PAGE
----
Super 8 is by no means perfect. It’s a little trite, a little sentimental, and glosses over a few plot points that should’ve been fleshed out. The military men are unreasonably evil – no Peter Coyote to play the friendly believer in uniform here. The Romeo and Juliet subplot that underscores Joe and Alice’s innocent romance could’ve used a little more development. The troupe of kids doesn’t quite have the rapport they did in The Goonies or E.T., but their reactions to catastrophe are charming all the same (the screaming, cussing, and puking are reminiscent of another period favorite, The Sandlot). Finally, this creature is no cute little humanoid that heals wounds, though our protagonists do form a psychic connection with it; Abrams smoothes over its penchant for brutality with a slightly ham-fisted attempt at humanizing it.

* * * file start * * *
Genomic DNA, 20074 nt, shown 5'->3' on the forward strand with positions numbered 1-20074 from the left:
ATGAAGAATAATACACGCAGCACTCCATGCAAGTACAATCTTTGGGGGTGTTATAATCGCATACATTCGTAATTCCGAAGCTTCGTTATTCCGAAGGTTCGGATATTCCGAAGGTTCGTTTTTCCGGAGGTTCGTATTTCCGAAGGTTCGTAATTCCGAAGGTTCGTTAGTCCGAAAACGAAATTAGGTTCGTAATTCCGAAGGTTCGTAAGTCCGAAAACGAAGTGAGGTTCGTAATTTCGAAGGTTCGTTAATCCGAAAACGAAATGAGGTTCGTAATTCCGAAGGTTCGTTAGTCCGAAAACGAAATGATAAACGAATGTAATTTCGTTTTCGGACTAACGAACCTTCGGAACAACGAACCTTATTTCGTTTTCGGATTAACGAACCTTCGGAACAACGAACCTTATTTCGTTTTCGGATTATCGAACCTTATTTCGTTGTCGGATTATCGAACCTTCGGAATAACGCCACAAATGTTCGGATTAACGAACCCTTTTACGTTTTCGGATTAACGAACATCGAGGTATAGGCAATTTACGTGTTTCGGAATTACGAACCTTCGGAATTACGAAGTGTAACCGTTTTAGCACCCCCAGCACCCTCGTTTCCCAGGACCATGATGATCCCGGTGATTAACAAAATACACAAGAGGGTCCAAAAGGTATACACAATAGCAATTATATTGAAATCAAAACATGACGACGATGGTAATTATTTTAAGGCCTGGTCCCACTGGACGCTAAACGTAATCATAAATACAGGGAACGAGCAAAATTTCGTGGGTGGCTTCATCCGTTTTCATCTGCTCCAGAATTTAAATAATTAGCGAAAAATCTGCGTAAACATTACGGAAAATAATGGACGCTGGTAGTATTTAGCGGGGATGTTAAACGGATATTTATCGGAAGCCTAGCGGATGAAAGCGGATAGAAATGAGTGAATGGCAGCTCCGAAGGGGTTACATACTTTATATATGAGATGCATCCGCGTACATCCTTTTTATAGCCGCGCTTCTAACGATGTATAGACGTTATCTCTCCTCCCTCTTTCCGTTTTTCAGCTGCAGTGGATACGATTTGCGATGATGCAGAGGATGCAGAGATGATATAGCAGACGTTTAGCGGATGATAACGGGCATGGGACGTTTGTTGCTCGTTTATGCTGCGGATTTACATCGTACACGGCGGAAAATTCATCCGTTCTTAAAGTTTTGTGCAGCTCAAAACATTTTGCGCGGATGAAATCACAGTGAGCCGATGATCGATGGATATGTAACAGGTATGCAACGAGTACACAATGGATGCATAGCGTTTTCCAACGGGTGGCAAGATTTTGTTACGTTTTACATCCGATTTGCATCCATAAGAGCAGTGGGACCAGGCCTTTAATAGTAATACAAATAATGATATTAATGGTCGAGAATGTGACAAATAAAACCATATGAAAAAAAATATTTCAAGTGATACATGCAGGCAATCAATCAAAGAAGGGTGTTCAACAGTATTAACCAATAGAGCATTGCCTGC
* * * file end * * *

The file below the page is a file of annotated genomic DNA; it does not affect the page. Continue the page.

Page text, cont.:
These small flaws aside (and they really are small), Super 8 is quality filmmaking. This is what a PG-13 summer blockbuster looks like. For those of us who grew up on 80s action flicks it’s a delightful return to form. Hopefully it will engage a whole new crop of kids and entertain their parents in the process. Smart, scary, sweet, and witty are not attributes you often get to assign to one film, but this one takes them all. We’re in the midst of a country-wide heat wave, so what better thing to do than retreat into a cool, dark theater and let Abrams and Spielberg thrill you? Go. Enjoy.

Movie Review: Inception (7/17/10)

Movie Poster: Inception


Directed by Christopher Nolan
Screenplay by Christopher Nolan

Leonardo DiCaprio as Cobb
Joseph Gordon-Levitt as Arthur
Ellen Page as Ariadne
Tom Hardy as Eames
Ken Watanabe as Saito
Dileep Rao as Yusuf
Cillian Murphy as Robert Fischer, Jr.